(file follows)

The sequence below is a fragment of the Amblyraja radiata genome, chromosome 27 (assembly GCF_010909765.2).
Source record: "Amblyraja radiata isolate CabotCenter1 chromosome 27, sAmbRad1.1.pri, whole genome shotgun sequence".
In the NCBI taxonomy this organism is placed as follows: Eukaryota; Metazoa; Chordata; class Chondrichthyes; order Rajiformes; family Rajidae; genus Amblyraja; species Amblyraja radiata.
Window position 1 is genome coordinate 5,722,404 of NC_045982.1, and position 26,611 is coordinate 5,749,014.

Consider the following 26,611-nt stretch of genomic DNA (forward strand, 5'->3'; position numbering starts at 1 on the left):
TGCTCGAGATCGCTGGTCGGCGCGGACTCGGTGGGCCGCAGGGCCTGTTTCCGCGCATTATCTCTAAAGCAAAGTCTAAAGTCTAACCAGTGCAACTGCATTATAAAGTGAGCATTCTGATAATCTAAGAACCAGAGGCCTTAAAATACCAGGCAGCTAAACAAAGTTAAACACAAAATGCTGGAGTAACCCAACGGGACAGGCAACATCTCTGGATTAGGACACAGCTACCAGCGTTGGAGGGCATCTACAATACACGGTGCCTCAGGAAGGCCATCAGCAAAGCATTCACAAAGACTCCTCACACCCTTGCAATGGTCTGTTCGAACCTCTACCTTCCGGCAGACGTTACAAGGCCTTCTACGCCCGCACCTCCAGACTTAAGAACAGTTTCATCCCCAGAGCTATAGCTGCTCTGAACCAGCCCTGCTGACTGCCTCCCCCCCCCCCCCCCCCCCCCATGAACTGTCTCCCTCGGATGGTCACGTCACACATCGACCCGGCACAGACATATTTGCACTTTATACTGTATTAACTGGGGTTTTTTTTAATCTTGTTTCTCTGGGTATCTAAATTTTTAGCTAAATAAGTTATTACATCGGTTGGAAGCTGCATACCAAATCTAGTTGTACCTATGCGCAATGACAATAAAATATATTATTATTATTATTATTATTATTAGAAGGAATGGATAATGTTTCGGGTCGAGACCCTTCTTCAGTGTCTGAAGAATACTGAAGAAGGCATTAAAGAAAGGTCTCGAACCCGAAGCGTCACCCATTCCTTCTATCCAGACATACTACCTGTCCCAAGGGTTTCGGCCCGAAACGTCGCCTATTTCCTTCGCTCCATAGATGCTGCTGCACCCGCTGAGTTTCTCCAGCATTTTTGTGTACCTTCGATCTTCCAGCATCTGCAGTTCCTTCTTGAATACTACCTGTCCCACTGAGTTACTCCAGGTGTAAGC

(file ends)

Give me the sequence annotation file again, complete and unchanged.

The sequence below is a fragment of the Amblyraja radiata genome, chromosome 27 (assembly GCF_010909765.2).
Source record: "Amblyraja radiata isolate CabotCenter1 chromosome 27, sAmbRad1.1.pri, whole genome shotgun sequence".
In the NCBI taxonomy this organism is placed as follows: Eukaryota; Metazoa; Chordata; class Chondrichthyes; order Rajiformes; family Rajidae; genus Amblyraja; species Amblyraja radiata.
Window position 1 is genome coordinate 5,722,404 of NC_045982.1, and position 26,611 is coordinate 5,749,014.

Consider the following 26,611-nt stretch of genomic DNA (forward strand, 5'->3'; position numbering starts at 1 on the left):
TGCTCGAGATCGCTGGTCGGCGCGGACTCGGTGGGCCGCAGGGCCTGTTTCCGCGCATTATCTCTAAAGCAAAGTCTAAAGTCTAACCAGTGCAACTGCATTATAAAGTGAGCATTCTGATAATCTAAGAACCAGAGGCCTTAAAATACCAGGCAGCTAAACAAAGTTAAACACAAAATGCTGGAGTAACCCAACGGGACAGGCAACATCTCTGGATTAGGACACAGCTACCAGCGTTGGAGGGCATCTACAATACACGGTGCCTCAGGAAGGCCATCAGCAAAGCATTCACAAAGACTCCTCACACCCTTGCAATGGTCTGTTCGAACCTCTACCTTCCGGCAGACGTTACAAGGCCTTCTACGCCCGCACCTCCAGACTTAAGAACAGTTTCATCCCCAGAGCTATAGCTGCTCTGAACCAGCCCTGCTGACTGCCTCCCCCCCCCCCCCCCCCCCCCATGAACTGTCTCCCTCGGATGGTCACGTCACACATCGACCCGGCACAGACATATTTGCACTTTATACTGTATTAACTGGGGTTTTTTTTAATCTTGTTTCTCTGGGTATCTAAATTTTTAGCTAAATAAGTTATTACATCGGTTGGAAGCTGCATACCAAATCTAGTTGTACCTATGCGCAATGACAATAAAATATATTATTATTATTATTATTATTATTAGAAGGAATGGATAATGTTTCGGGTCGAGACCCTTCTTCAGTGTCTGAAGAATACTGAAGAAGGCATTAAAGAAAGGTCTCGAACCCGAAGCGTCACCCATTCCTTCTATCCAGACATACTACCTGTCCCAAGGGTTTCGGCCCGAAACGTCGCCTATTTCCTTCGCTCCATAGATGCTGCTGCACCCGCTGAGTTTCTCCAGCATTTTTGTGTACCTTCGATCTTCCAGCATCTGCAGTTCCTTCTTGAATACTACCTGTCCCACTGAGTTACTCCAGGTGTAAGC